Expect the Biden Administration to take quick and direct regulatory action to change the Trump Administration’s regulations regarding the Section 1557 nondiscrimination requirements of the Affordable Care Act (ACA). These rules were affected by the Supreme Court of the United States’ decision in Bostock v. Clayton County, and several federal court orders are currently blocking their full implementation. Also, Trump Administration rules requiring separate billing for the portion of individual market premiums attributable to coverage of abortion services, which is causing an administrative nightmare for many carriers and enrollees are likely to go by the wayside. Other potential targets include the Trump Administration rules on short-term limited duration health insurance and association health plans. Biden Administration will also probably take steps to improve the promotion of the ACA health insurance marketplace-based coverage, perhaps by restoring funding for marketing efforts and lengthening or changing the open enrollment window. Another priority will be prescription drug price reduction measures, mainly through Medicare.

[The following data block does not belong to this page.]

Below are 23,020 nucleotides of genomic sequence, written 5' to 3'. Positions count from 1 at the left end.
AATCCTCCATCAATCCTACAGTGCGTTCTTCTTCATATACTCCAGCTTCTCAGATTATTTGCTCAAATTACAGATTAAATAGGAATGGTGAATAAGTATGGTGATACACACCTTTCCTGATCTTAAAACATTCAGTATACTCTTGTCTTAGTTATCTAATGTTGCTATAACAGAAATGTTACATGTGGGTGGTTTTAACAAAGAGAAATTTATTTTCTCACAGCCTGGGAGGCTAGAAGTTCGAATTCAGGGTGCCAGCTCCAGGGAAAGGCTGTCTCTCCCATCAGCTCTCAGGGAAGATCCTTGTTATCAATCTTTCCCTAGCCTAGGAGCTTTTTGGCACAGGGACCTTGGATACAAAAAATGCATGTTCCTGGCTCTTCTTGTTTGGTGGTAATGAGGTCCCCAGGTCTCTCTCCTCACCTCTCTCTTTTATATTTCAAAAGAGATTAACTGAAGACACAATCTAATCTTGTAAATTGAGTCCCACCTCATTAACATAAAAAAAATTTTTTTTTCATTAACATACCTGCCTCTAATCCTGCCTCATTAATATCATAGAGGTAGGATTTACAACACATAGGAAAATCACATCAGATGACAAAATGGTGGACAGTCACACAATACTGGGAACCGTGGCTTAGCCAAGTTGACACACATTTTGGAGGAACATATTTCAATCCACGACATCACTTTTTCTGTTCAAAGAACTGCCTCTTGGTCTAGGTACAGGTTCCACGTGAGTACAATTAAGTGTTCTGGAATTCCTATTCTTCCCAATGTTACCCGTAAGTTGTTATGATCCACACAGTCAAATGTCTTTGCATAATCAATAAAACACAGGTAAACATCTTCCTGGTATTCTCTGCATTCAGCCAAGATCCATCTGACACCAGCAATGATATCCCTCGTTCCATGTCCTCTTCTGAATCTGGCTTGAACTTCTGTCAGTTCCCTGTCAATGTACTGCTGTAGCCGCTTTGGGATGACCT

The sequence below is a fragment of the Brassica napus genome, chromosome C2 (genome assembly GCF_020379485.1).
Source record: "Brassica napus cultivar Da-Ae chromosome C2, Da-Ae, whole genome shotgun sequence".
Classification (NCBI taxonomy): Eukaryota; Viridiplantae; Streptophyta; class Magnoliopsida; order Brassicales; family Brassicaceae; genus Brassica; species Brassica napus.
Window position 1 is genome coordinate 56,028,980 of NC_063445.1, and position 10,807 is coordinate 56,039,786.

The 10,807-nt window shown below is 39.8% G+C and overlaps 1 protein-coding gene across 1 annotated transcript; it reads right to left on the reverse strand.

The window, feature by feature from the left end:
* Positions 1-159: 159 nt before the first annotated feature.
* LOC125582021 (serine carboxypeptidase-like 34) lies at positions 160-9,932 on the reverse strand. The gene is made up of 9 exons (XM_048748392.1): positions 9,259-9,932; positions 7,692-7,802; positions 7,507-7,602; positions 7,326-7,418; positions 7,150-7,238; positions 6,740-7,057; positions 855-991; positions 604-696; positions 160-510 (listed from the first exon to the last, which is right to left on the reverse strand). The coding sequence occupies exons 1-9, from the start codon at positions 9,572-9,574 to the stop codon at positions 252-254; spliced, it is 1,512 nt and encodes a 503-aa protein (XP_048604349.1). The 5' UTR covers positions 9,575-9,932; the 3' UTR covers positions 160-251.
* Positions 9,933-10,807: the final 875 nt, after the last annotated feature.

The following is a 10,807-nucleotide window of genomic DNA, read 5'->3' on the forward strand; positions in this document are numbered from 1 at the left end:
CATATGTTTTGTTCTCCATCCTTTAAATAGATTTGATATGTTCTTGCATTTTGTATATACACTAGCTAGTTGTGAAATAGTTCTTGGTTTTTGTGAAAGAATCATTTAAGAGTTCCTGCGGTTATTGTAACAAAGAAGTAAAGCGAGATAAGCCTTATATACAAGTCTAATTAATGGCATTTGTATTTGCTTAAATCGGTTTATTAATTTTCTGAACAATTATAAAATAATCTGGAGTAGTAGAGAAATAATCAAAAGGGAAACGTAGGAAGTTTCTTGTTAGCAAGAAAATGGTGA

The Biden Administration will probably keep up the Trump Administration’s efforts to promote value-based care and access to telehealth services. Both Administrations also oppose the practice of surprise balance billing. While the Trump Administration’s recent regulations related to health plan and hospital pricing transparency may see some tweaks and implementation delays, it’s unlikely they will go away for good. The next few months promise to be exciting from a health policy and compliance perspective. As soon as any of these measures are finalized, check back to this space for details and analysis.